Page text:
Group therapy is a central element of almost all substance use disorder treatment. Participation in a group counseling program can benefit clients, and seeking an LGBTQ+ group therapy program can enhance those benefits while allowing clients to feel more comfortable. If you are seeking a group therapy program in Minneapolis, whether for yourself or a loved one, you may have questions. What kinds of group therapy are there? How does group therapy help? How is an LGBTQ+ addiction therapy program different? Deciding to get treatment and change your relationship with substances can be a challenging time, but learning more about group therapy programs can help you feel empowered to make the right choice for yourself or your loved one’s recovery care. Call Pride Institute today at 888.408.1625 or reach out online to learn more.
What Is Group Therapy, and What Kinds of Group Therapy Are There?
Group therapy is just what it sounds like – a group of clients who meet together with one or more care providers to engage in the therapeutic process. This process can take a number of forms, depending on what the goal of the specific group is. Group therapy is a very common part of substance use disorder treatment, but not all groups are the same. Some of the different group types you might find are:
- Educational – Teaching clients about substances, substance use disorders, and other topics relevant to recovery
- Support groups – Members share experiences, offer advice, confront and challenge one another, and give emotional support during the recovery process
- Cognitive-behavioral – Focusing on challenging thought and behavior patterns related to substance use disorders and promoting the development of new, healthier patterns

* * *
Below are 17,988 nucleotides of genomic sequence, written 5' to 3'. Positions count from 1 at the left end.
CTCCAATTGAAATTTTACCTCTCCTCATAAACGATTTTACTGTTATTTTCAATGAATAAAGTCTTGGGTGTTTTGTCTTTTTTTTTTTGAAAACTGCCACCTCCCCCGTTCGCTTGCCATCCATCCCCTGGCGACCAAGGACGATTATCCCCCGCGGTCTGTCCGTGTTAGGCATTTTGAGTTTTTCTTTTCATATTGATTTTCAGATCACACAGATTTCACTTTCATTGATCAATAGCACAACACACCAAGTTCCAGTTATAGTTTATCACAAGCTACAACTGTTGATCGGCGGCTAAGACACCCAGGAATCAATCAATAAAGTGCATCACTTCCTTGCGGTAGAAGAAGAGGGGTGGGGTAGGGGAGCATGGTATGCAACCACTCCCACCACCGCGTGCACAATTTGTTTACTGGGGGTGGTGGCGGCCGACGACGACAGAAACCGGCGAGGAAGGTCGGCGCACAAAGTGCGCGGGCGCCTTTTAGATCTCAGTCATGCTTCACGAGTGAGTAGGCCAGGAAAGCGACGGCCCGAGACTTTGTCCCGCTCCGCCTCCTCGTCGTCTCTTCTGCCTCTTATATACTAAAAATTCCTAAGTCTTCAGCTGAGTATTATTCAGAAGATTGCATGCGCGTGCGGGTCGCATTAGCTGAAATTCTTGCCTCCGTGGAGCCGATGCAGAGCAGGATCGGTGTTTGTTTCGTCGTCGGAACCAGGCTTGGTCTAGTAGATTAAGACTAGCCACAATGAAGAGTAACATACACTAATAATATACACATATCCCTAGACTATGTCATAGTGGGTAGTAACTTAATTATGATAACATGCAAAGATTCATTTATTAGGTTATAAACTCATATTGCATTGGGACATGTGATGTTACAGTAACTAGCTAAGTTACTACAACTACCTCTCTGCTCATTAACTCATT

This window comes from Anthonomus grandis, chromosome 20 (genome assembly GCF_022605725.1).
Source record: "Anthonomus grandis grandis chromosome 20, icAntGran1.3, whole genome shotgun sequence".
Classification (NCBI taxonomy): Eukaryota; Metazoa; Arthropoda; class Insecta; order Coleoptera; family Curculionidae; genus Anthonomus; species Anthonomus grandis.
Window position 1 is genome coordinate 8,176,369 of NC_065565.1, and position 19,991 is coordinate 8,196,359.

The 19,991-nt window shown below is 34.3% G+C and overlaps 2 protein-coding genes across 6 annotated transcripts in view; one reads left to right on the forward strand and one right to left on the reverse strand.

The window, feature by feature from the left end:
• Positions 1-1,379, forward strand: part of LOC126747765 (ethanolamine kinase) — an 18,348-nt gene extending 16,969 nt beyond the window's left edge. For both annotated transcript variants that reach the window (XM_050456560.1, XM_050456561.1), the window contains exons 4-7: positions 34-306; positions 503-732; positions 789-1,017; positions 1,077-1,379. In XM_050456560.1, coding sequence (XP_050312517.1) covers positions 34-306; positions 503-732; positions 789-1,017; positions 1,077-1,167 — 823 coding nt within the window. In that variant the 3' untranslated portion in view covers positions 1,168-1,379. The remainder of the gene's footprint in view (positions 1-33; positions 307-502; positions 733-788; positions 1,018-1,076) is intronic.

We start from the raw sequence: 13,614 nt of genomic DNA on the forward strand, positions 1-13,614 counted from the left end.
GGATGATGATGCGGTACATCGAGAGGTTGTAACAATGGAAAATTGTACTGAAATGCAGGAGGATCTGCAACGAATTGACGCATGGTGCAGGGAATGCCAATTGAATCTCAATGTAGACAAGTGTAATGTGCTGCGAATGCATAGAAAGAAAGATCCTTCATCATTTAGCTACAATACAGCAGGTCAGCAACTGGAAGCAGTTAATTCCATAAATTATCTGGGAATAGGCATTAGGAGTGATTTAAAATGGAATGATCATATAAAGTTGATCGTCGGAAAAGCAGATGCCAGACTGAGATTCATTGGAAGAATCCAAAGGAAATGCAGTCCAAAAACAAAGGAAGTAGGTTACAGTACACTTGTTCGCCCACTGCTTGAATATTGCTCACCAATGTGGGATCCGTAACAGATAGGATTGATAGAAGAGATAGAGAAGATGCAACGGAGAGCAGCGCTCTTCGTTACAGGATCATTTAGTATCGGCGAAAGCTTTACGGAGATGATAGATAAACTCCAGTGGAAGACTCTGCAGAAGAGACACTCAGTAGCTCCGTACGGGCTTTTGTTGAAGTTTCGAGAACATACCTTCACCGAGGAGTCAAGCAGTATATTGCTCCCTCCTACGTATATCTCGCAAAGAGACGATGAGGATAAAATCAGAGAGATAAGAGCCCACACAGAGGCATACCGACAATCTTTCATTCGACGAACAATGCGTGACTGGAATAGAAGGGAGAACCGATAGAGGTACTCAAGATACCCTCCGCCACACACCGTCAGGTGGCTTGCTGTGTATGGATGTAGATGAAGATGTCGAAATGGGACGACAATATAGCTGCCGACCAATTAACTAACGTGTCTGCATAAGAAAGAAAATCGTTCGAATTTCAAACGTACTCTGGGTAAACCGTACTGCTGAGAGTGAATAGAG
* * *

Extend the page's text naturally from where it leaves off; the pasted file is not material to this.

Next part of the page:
- Interpersonal process therapy – Clients can discuss elements of their past and present lives, relating to one another and examining how their experiences with substance use have impacted those events
- Skill development – Clients learn and share skills that will help them maintain recovery, avoid returning to use, and focus on healthy life
Group therapy is especially beneficial to the LGBTQ+ community, as it fosters an environment of acceptance and support among peers who understand each other’s experiences.
How Does Group Therapy Help People Experiencing Substance Use Disorder?
In order to recover and heal from substance use disorder, clients often find that the most helpful information and feedback come from those who have had similar experiences. Just like in any other situation, hearing from others who have been through the same thing can help clients feel less isolated and offer examples of people who have been able to heal and progress in their recovery.
How Is LGBTQ+-Specific Treatment Different?
Although more places than ever are welcoming and open to people of all identities and orientations, the LGBTQ+ community has specific needs and unique circumstances regarding substance use disorder treatment. Participating in a program that has been specially designed to meet the needs of the LGBTQ+ community can help clients relax and focus on their recovery while feeling embraced and celebrated as their authentic selves. Other clients in the program may have had similar backgrounds and experiences, which can let clients feel more comfortable opening up and receiving the full benefits of treatment without worrying about judgment or rejection.
Pride Institute: Serving the Recovery Care Needs of the LGBTQ+ Community Since 1986
At our treatment center in Minneapolis, our clients can access the care they need in an environment specially developed with the LGBTQ+ community in mind. We pride ourselves not only on our programming but on our community of alumnx who are out there, healing and recovering, and living the lives they deserve. If you or someone you care about has been struggling with their relationship with substances, reach out to our caring and compassionate staff today at 888.408.1625 and learn how we can help you take the first step on your recovery journey. You can also reach us via our online contact form.